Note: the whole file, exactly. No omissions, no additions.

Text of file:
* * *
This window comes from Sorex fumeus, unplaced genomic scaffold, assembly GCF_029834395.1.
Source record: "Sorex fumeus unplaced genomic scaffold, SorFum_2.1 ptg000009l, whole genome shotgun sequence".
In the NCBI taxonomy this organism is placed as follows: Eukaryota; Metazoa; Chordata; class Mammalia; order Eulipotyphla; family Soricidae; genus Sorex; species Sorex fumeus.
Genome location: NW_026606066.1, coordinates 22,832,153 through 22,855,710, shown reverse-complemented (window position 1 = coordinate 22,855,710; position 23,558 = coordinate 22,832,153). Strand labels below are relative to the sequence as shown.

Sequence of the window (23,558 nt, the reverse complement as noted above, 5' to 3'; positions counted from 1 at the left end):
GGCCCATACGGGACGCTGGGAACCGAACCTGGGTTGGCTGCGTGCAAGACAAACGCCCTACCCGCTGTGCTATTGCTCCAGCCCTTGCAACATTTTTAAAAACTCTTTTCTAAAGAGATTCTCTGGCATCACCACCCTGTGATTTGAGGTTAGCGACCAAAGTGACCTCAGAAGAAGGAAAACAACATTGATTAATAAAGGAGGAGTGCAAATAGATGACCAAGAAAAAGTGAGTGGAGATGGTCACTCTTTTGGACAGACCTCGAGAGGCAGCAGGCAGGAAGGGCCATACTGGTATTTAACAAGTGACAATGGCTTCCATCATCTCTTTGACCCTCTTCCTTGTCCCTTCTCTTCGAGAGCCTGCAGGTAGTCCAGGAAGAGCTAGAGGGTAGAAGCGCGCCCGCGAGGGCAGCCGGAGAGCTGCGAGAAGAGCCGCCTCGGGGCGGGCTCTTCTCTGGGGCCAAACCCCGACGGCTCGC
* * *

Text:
This window comes from Sorex fumeus, unplaced genomic scaffold, assembly GCF_029834395.1.
Source record: "Sorex fumeus unplaced genomic scaffold, SorFum_2.1 ptg000009l, whole genome shotgun sequence".
In the NCBI taxonomy this organism is placed as follows: Eukaryota; Metazoa; Chordata; class Mammalia; order Eulipotyphla; family Soricidae; genus Sorex; species Sorex fumeus.
Genome location: NW_026606066.1, coordinates 22,832,153 through 22,855,710, shown reverse-complemented (window position 1 = coordinate 22,855,710; position 23,558 = coordinate 22,832,153). Strand labels below are relative to the sequence as shown.

Sequence of the window (23,558 nt, the reverse complement as noted above, 5' to 3'; positions counted from 1 at the left end):
GGCCCATACGGGACGCTGGGAACCGAACCTGGGTTGGCTGCGTGCAAGACAAACGCCCTACCCGCTGTGCTATTGCTCCAGCCCTTGCAACATTTTTAAAAACTCTTTTCTAAAGAGATTCTCTGGCATCACCACCCTGTGATTTGAGGTTAGCGACCAAAGTGACCTCAGAAGAAGGAAAACAACATTGATTAATAAAGGAGGAGTGCAAATAGATGACCAAGAAAAAGTGAGTGGAGATGGTCACTCTTTTGGACAGACCTCGAGAGGCAGCAGGCAGGAAGGGCCATACTGGTATTTAACAAGTGACAATGGCTTCCATCATCTCTTTGACCCTCTTCCTTGTCCCTTCTCTTCGAGAGCCTGCAGGTAGTCCAGGAAGAGCTAGAGGGTAGAAGCGCGCCCGCGAGGGCAGCCGGAGAGCTGCGAGAAGAGCCGCCTCGGGGCGGGCTCTTCTCTGGGGCCAAACCCCGACGGCTCGC